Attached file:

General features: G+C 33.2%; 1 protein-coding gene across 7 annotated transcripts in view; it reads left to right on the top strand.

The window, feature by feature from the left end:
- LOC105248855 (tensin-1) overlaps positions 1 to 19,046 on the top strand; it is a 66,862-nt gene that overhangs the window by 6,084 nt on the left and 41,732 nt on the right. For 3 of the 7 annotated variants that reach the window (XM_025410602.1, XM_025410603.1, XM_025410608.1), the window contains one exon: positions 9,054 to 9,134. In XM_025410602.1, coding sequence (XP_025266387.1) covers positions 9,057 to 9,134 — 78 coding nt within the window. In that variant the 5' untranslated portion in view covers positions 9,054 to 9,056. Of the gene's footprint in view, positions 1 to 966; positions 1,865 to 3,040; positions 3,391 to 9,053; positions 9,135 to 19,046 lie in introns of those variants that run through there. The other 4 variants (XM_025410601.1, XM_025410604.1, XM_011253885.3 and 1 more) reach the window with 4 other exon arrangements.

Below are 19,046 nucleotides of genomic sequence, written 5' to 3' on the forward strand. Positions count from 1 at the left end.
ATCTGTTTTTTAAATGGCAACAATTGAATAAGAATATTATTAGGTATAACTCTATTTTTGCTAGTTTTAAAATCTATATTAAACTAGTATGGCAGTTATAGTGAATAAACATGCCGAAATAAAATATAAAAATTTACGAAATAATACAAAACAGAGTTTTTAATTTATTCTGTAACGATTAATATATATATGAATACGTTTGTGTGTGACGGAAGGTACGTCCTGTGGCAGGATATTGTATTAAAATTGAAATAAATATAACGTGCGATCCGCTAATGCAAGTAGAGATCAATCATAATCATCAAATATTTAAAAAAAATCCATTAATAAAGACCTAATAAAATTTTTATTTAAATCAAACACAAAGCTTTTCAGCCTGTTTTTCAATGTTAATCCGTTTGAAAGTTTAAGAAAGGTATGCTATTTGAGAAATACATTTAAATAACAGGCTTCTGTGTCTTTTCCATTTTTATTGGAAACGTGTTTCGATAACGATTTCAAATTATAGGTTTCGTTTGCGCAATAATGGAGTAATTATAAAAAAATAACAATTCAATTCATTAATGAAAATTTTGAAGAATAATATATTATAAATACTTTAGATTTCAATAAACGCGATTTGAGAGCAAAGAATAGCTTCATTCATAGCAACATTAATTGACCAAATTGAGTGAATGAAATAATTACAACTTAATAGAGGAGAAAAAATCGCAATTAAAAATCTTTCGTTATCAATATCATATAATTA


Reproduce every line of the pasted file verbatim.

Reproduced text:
General features: G+C 33.2%; 1 protein-coding gene across 7 annotated transcripts in view; it reads left to right on the top strand.

The window, feature by feature from the left end:
- LOC105248855 (tensin-1) overlaps positions 1 to 19,046 on the top strand; it is a 66,862-nt gene that overhangs the window by 6,084 nt on the left and 41,732 nt on the right. For 3 of the 7 annotated variants that reach the window (XM_025410602.1, XM_025410603.1, XM_025410608.1), the window contains one exon: positions 9,054 to 9,134. In XM_025410602.1, coding sequence (XP_025266387.1) covers positions 9,057 to 9,134 — 78 coding nt within the window. In that variant the 5' untranslated portion in view covers positions 9,054 to 9,056. Of the gene's footprint in view, positions 1 to 966; positions 1,865 to 3,040; positions 3,391 to 9,053; positions 9,135 to 19,046 lie in introns of those variants that run through there. The other 4 variants (XM_025410601.1, XM_025410604.1, XM_011253885.3 and 1 more) reach the window with 4 other exon arrangements.

Below are 19,046 nucleotides of genomic sequence, written 5' to 3' on the forward strand. Positions count from 1 at the left end.
ATCTGTTTTTTAAATGGCAACAATTGAATAAGAATATTATTAGGTATAACTCTATTTTTGCTAGTTTTAAAATCTATATTAAACTAGTATGGCAGTTATAGTGAATAAACATGCCGAAATAAAATATAAAAATTTACGAAATAATACAAAACAGAGTTTTTAATTTATTCTGTAACGATTAATATATATATGAATACGTTTGTGTGTGACGGAAGGTACGTCCTGTGGCAGGATATTGTATTAAAATTGAAATAAATATAACGTGCGATCCGCTAATGCAAGTAGAGATCAATCATAATCATCAAATATTTAAAAAAAATCCATTAATAAAGACCTAATAAAATTTTTATTTAAATCAAACACAAAGCTTTTCAGCCTGTTTTTCAATGTTAATCCGTTTGAAAGTTTAAGAAAGGTATGCTATTTGAGAAATACATTTAAATAACAGGCTTCTGTGTCTTTTCCATTTTTATTGGAAACGTGTTTCGATAACGATTTCAAATTATAGGTTTCGTTTGCGCAATAATGGAGTAATTATAAAAAAATAACAATTCAATTCATTAATGAAAATTTTGAAGAATAATATATTATAAATACTTTAGATTTCAATAAACGCGATTTGAGAGCAAAGAATAGCTTCATTCATAGCAACATTAATTGACCAAATTGAGTGAATGAAATAATTACAACTTAATAGAGGAGAAAAAATCGCAATTAAAAATCTTTCGTTATCAATATCATATAATTA